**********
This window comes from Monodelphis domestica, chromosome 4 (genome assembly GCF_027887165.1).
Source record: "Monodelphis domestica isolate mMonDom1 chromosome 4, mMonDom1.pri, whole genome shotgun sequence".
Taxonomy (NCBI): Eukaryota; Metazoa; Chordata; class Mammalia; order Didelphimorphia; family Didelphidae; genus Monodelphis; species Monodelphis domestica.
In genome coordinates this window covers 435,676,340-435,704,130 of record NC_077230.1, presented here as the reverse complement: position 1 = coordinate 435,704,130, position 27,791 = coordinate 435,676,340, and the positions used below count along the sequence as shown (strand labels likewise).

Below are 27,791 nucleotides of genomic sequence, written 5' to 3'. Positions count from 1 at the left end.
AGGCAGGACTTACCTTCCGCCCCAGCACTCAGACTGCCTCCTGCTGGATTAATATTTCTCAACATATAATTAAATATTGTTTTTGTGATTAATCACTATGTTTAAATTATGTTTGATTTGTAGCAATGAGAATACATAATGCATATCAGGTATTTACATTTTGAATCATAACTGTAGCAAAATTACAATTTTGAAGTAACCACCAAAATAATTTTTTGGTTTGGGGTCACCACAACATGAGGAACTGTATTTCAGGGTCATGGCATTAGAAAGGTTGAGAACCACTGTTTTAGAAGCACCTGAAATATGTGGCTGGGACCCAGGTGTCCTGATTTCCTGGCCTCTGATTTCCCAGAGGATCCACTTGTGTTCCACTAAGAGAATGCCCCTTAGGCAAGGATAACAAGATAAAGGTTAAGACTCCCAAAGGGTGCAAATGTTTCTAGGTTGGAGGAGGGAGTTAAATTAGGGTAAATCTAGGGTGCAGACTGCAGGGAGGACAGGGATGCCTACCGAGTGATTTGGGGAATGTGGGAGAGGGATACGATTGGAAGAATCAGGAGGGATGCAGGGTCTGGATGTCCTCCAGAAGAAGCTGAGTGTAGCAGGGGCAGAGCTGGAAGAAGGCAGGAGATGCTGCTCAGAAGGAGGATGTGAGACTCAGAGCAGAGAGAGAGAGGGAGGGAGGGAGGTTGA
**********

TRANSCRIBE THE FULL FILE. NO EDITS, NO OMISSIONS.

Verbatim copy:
This window comes from Monodelphis domestica, chromosome 4 (genome assembly GCF_027887165.1).
Source record: "Monodelphis domestica isolate mMonDom1 chromosome 4, mMonDom1.pri, whole genome shotgun sequence".
Taxonomy (NCBI): Eukaryota; Metazoa; Chordata; class Mammalia; order Didelphimorphia; family Didelphidae; genus Monodelphis; species Monodelphis domestica.
In genome coordinates this window covers 435,676,340-435,704,130 of record NC_077230.1, presented here as the reverse complement: position 1 = coordinate 435,704,130, position 27,791 = coordinate 435,676,340, and the positions used below count along the sequence as shown (strand labels likewise).

Below are 27,791 nucleotides of genomic sequence, written 5' to 3'. Positions count from 1 at the left end.
AGGCAGGACTTACCTTCCGCCCCAGCACTCAGACTGCCTCCTGCTGGATTAATATTTCTCAACATATAATTAAATATTGTTTTTGTGATTAATCACTATGTTTAAATTATGTTTGATTTGTAGCAATGAGAATACATAATGCATATCAGGTATTTACATTTTGAATCATAACTGTAGCAAAATTACAATTTTGAAGTAACCACCAAAATAATTTTTTGGTTTGGGGTCACCACAACATGAGGAACTGTATTTCAGGGTCATGGCATTAGAAAGGTTGAGAACCACTGTTTTAGAAGCACCTGAAATATGTGGCTGGGACCCAGGTGTCCTGATTTCCTGGCCTCTGATTTCCCAGAGGATCCACTTGTGTTCCACTAAGAGAATGCCCCTTAGGCAAGGATAACAAGATAAAGGTTAAGACTCCCAAAGGGTGCAAATGTTTCTAGGTTGGAGGAGGGAGTTAAATTAGGGTAAATCTAGGGTGCAGACTGCAGGGAGGACAGGGATGCCTACCGAGTGATTTGGGGAATGTGGGAGAGGGATACGATTGGAAGAATCAGGAGGGATGCAGGGTCTGGATGTCCTCCAGAAGAAGCTGAGTGTAGCAGGGGCAGAGCTGGAAGAAGGCAGGAGATGCTGCTCAGAAGGAGGATGTGAGACTCAGAGCAGAGAGAGAGAGGGAGGGAGGGAGGTTGA